The wild stallion had regained his strength resting in the coral and was not ready to cooperate when it came time to be loaded for the ride to Uncle W’s ranch. Our truck was backed into a gully, we each got a rope onto him and thought we could safely maneuver him by one of us being on each side of him with a rope fastened to our horse. P was in the front and W and I were on opposing sides. When P got close enough to the truck he got off his horse, unfastened the rope from the saddle horn and fed the rope through the slats and around a sturdy post in the front of the truck. As W and I moved the wild horse closer to the truck, P was to take up the slack on his rope. It was working fine until the horse got his hooves onto the bed of the truck and then spooked. W and I had both moved in leaving slack on our ropes thinking he was in the truck and that P had him secured from the front. Somehow, the horse got loose from P and came charging out at full speed. My horse got excited and made a complete turn which took the rope, I still had fastened to my saddle horn and the other end to the charging horse, in a circle around my mid-section. Thank goodness the rope was still loose enough and I had enough presence of mind to IMMEDIATELY eject myself from the saddle. I hit the ground hard and the wild horse hit the end of the rope fastened to my horse, the rope snapped clean. I would have been cut in half and probably killed had I stayed in the saddle.”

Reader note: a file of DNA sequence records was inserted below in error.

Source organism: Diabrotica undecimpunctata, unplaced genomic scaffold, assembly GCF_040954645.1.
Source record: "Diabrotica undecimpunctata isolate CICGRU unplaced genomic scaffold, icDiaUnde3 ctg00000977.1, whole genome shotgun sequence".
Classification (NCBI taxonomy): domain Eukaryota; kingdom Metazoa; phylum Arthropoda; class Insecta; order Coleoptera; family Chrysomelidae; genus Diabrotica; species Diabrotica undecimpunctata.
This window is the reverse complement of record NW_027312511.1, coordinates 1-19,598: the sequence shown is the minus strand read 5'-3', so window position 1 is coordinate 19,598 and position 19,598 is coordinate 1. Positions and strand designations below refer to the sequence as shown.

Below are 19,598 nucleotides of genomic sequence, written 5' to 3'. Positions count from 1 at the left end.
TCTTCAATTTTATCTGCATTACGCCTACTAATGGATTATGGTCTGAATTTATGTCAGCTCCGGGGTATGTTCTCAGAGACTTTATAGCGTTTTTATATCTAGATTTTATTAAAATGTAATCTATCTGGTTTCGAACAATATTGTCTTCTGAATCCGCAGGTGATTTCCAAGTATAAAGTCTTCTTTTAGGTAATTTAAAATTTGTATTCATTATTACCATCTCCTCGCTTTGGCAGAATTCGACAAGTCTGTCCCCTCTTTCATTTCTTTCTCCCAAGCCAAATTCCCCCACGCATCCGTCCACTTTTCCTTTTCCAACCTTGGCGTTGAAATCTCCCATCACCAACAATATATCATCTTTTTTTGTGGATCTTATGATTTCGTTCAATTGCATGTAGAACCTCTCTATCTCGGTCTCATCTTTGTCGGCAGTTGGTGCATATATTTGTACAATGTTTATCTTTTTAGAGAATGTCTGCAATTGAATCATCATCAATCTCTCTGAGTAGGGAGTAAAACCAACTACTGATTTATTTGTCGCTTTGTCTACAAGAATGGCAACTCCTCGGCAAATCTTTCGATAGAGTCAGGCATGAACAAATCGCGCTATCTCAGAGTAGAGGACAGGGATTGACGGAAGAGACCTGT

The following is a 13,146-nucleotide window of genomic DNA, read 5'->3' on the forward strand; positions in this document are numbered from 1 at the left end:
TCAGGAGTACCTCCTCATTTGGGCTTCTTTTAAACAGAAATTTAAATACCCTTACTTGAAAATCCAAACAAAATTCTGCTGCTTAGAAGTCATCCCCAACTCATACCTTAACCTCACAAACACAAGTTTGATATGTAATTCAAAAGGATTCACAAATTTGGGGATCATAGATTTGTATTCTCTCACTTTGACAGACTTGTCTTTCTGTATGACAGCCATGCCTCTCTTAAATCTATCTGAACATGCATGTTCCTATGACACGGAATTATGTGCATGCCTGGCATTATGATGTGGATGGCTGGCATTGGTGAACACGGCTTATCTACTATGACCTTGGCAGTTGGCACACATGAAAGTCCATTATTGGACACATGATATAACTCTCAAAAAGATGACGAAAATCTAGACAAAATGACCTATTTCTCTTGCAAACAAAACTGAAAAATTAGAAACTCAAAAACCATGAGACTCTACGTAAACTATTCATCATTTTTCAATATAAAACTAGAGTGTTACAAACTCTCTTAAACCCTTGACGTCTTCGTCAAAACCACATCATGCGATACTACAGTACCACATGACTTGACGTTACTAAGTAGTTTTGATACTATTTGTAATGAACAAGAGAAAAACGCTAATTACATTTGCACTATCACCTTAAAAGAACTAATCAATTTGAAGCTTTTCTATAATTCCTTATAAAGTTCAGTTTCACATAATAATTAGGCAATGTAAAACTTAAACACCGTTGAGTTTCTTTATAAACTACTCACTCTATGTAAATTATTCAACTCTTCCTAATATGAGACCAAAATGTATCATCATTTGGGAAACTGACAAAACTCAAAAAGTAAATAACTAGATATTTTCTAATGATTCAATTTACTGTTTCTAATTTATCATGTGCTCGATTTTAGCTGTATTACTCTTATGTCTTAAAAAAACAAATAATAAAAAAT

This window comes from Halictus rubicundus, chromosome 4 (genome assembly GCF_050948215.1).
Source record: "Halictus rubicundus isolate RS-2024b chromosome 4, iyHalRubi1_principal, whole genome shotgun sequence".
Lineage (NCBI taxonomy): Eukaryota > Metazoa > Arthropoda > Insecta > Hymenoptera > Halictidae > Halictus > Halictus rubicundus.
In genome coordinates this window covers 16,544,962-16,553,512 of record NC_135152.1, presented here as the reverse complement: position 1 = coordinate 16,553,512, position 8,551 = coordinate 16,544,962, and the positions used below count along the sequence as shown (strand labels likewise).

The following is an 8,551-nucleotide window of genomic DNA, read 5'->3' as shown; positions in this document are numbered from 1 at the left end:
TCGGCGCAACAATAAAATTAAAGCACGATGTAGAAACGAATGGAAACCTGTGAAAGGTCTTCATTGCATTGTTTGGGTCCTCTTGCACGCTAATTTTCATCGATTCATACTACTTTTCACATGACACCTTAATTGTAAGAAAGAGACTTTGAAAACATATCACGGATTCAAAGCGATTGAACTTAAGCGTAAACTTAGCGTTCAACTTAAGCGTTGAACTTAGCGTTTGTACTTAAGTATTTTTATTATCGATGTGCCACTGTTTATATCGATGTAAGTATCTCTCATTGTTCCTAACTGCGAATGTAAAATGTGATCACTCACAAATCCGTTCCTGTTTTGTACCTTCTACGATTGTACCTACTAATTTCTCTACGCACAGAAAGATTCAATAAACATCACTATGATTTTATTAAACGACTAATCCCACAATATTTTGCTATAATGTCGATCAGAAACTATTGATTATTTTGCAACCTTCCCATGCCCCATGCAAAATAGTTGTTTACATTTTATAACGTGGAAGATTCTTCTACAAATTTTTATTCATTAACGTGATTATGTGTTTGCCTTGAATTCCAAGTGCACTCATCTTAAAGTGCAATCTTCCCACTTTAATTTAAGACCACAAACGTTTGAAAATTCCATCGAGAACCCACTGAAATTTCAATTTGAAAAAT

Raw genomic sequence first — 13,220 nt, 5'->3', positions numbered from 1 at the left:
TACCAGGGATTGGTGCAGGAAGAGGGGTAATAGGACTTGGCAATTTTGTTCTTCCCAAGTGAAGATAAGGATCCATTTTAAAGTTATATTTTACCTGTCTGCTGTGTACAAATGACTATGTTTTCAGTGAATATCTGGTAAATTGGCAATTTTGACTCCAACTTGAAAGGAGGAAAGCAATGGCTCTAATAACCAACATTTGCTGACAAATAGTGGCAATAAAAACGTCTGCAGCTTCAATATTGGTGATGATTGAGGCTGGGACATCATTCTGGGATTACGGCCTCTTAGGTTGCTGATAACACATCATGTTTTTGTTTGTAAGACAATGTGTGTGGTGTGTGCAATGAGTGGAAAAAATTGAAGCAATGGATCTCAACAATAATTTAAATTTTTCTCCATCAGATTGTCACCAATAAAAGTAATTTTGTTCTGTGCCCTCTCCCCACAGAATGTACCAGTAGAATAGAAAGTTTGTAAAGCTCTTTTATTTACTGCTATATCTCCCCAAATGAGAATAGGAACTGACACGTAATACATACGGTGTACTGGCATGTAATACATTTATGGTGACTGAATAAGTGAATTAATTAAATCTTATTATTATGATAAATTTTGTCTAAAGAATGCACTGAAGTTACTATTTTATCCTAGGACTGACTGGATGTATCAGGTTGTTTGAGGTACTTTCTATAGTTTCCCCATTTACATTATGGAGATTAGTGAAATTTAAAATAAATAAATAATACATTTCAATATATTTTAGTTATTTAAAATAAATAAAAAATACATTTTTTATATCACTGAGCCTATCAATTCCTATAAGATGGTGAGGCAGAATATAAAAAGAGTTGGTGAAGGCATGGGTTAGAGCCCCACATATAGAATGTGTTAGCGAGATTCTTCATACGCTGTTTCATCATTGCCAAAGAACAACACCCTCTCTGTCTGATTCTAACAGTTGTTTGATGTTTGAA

W still had his rope on the horse and P took no time getting hold of the second rope. After dusting myself off, recovering my horse, we again prepared for the load, which worked much better on the second try.